The Gentle One

The Gentle One

I met an old woman on the street one day,
Her clothing was worn and old.
On her face was a road map of her life,
What a story to be told.

I smiled and offered to carry her bag,
And she responded in kind.
The smile transformed that tired old face,
And she said, "Are you sure you don't mind?"

I said, "You don't know me, but I'd like to help,
And that bag looks quite heavy to me.
As it happens, I have some time to spare,
I'd be glad for your company."

She dropped some letters into the mailbox;
She looked sad as she watched them fall.
"I don't know why I bother," she said,
"They hardly ever answer at all."

"As for you, my dear," she smiled again,
"You are no stranger to me.
I was in the hospital here awhile back,
As sick as I could be.

And you were the one that drew my blood,
Believe me, that's not usually fun,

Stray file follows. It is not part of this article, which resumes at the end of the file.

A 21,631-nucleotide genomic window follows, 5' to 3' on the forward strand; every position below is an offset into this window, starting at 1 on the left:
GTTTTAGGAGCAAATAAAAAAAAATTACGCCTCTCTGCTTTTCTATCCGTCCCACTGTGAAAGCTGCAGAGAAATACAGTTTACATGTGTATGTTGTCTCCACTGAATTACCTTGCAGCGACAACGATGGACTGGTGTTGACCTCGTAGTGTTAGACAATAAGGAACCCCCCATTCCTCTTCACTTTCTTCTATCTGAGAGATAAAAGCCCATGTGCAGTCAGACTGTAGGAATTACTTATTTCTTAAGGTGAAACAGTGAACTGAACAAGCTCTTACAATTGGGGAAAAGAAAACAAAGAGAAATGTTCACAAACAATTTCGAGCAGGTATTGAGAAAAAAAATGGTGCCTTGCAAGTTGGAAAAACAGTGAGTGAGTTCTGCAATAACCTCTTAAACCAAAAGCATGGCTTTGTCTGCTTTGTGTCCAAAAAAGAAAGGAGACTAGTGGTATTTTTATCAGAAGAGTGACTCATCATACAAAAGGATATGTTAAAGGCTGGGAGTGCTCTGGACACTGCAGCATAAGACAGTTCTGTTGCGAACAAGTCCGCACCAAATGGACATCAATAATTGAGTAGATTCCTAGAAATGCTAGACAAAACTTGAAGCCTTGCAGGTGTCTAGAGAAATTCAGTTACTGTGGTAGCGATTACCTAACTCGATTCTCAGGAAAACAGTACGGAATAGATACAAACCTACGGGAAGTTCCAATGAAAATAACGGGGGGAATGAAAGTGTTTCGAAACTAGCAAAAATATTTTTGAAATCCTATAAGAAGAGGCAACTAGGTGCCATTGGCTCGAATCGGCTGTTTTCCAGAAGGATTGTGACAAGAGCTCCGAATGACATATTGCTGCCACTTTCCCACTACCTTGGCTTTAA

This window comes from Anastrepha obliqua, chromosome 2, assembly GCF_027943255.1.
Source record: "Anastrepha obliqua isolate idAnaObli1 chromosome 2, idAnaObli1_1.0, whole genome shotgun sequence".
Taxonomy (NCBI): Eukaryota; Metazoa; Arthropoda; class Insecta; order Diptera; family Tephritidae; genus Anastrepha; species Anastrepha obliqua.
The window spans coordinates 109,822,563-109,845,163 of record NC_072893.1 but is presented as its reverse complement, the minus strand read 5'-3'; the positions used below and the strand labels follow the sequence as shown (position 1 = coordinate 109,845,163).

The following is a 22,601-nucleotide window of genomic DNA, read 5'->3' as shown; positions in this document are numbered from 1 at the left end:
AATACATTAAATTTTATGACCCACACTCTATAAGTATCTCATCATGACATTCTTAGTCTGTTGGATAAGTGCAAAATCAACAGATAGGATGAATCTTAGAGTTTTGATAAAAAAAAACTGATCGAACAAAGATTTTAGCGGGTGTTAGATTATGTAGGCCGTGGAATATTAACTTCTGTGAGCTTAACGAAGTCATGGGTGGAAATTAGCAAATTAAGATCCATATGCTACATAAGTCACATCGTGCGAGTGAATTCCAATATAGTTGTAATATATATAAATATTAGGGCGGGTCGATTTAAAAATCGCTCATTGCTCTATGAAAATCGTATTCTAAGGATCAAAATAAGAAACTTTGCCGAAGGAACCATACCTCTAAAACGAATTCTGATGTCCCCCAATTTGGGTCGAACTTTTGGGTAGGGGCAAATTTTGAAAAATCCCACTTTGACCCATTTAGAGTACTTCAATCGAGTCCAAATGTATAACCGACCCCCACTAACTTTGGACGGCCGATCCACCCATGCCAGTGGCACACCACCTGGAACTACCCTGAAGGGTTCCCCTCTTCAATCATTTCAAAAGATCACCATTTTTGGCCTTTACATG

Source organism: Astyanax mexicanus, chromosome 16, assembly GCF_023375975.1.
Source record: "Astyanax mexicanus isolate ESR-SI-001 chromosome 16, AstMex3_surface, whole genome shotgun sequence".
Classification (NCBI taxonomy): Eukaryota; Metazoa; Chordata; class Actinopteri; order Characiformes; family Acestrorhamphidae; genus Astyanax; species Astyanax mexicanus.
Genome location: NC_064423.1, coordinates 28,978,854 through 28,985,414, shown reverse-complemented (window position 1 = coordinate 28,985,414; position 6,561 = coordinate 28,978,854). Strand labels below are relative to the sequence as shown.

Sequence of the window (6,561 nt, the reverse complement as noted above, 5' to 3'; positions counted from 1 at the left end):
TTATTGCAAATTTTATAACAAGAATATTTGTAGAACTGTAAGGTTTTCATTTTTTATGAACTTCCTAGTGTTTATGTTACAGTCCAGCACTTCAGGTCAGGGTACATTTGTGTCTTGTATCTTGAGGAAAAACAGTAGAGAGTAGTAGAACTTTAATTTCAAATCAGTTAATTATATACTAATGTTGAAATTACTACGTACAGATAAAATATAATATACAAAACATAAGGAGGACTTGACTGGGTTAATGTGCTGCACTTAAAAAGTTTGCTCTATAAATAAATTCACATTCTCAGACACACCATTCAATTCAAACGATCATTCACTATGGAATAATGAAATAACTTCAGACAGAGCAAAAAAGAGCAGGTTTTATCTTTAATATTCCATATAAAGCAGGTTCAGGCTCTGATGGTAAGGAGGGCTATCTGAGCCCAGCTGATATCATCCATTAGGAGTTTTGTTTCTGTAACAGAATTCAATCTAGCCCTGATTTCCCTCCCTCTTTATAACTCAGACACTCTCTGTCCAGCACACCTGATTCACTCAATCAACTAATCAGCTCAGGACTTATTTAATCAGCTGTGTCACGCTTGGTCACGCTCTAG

But you were so careful and kind to me,
I called you 'the gentle one'."

The memories came rushing back to me.
Of the compliment she'd paid that day.
"Of course, I remember you now," I said.
"That was such a sweet thing to say!"

We walked and talked and reminisced,
And she spoke with a great deal of pride,
Of the large, busy family she had raised,
That were now spread far and wide.

"When I get lonely, I write them," said she,
"And sometimes they give me a call."
"I just want them to know how much they are loved,
But I know they're so busy and all..."

"I thank you so much," she said at her door,
And she took back her bag with a grin.
Then she went inside, and I turned and left,
And I never did see her again.

From time to time though, yet today,
The memory through my mind will run,
Of a frail little form in a hospital bed.
Who called me, 'the gentle one'.

by Mary Yetter